Tag Archives: Arminianism

Boyd’s open theist model of providence

            We come now to the fourth model in Four Views on Divine Providence, as Gregory Boyd puts forward his understanding as an open theist.  Gregory A. Boyd’s model of providence Christocentric criteria proposed for assessing models of divine providence Boyd posits that Jesus is the key to understanding the nature of God’s governance in the world and so he identifies four christocentric criteria by which models of providence should … Continue reading

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“Four-point” and “five-point” Calvinism defined

Reflecting on Dan’s question regarding my previous post (“Did Calvin affirm ‘limited atonement’?”) and my response to him, I have concluded that my glossary definitions of “four-” and “five-point Calvinism” need revision and a bit of expansion. I am posting those definitions here because I welcome comment on them. “Five-point Calvinism” “Five-point Calvinism” is the affirmation of the conclusions of the Synod of Dort. In the past century or so, the 5 points have commonly … Continue reading

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Did Calvin affirm “limited atonement”?

If you have read my posts regarding the extent/intent of the atonement in recent months, you will be aware that my own way of stating the situation has been changing, but I’m still working some things through. I remain convinced that my present understanding of a double intent in the redemptive work of the Godhead is coherent with the Canons of Dort. First, it was God’s intention, in the death of the Son, to make … Continue reading

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Compatibilism: a puzzlement for both Arminians and Calvinists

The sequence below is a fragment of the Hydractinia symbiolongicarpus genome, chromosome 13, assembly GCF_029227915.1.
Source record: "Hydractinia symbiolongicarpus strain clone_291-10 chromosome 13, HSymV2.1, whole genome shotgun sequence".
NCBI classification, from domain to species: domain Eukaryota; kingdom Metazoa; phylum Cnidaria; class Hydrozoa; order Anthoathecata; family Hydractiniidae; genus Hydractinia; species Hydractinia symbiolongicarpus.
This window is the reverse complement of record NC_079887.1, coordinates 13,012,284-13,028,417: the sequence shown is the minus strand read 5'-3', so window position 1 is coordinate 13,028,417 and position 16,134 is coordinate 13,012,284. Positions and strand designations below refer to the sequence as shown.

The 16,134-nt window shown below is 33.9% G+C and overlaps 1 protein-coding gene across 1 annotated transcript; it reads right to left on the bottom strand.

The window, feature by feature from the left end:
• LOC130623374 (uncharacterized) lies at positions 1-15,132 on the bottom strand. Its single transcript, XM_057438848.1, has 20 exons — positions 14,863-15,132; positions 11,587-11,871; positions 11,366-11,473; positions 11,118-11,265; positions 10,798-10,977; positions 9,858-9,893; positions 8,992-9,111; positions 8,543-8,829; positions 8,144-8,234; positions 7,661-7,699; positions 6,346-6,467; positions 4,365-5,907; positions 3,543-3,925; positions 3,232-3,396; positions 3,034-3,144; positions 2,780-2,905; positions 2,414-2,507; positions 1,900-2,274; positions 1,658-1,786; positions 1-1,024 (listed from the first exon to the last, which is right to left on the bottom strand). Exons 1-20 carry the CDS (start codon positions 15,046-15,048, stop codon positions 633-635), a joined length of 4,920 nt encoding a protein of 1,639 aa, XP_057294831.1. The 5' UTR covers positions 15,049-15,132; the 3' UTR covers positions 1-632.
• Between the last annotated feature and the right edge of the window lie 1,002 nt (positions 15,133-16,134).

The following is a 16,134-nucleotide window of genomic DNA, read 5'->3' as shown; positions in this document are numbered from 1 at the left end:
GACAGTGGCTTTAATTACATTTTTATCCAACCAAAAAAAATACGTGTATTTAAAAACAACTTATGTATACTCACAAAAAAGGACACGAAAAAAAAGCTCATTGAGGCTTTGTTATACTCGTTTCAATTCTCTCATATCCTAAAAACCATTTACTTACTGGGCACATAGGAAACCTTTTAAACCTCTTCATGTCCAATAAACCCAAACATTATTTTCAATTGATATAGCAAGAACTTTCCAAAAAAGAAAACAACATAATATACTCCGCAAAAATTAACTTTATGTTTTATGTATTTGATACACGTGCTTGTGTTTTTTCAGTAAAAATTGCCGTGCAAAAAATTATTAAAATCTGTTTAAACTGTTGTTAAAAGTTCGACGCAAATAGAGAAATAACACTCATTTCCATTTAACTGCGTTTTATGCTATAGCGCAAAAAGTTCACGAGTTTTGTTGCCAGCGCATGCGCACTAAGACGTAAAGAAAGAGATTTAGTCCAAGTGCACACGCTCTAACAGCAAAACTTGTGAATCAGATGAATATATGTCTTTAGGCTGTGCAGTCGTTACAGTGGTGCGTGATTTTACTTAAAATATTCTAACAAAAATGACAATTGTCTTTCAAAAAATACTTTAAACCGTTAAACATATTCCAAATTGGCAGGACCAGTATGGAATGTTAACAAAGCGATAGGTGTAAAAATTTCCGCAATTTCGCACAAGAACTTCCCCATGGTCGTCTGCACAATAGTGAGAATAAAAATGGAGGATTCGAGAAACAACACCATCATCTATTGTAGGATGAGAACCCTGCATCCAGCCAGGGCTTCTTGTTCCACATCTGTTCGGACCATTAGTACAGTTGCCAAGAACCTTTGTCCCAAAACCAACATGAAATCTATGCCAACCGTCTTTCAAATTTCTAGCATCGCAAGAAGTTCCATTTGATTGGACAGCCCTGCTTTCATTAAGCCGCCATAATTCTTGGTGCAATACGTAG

It has dawned on me that, despite the strong Arminian criticism of compatibilism, their statements regarding justification are actually an affirmation of the essence of compatibilism! Hopefully, though both groups charge one another with incoherence, we can be thankful that essential truths of Scripture are being affirmed, even though we can’t figure out how. The puzzlement of Calvinists Calvinists are used to strong objections from Arminians that their belief in God’s meticulous divine control of … Continue reading

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Further thoughts concerning Molinism and Arminianism

A few days ago, I responded to Roger Olson’s opinion that Open Theism is a form of Arminianism but Molinism is not. I’ll wrap that conversation up with these citations of our further conversation in the comment thread of Roger’s post, particularly regarding Molinism. Roger wrote: Thanks, Terry. I don’t consider Greg Boyd a Molinist. His “might counterfactuals” are not at all what traditional Molinism/middle knowledge claims. His “neo-Molinism” is not, IMHO, any version of … Continue reading

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Are open theism and Molinism forms of Arminian theology?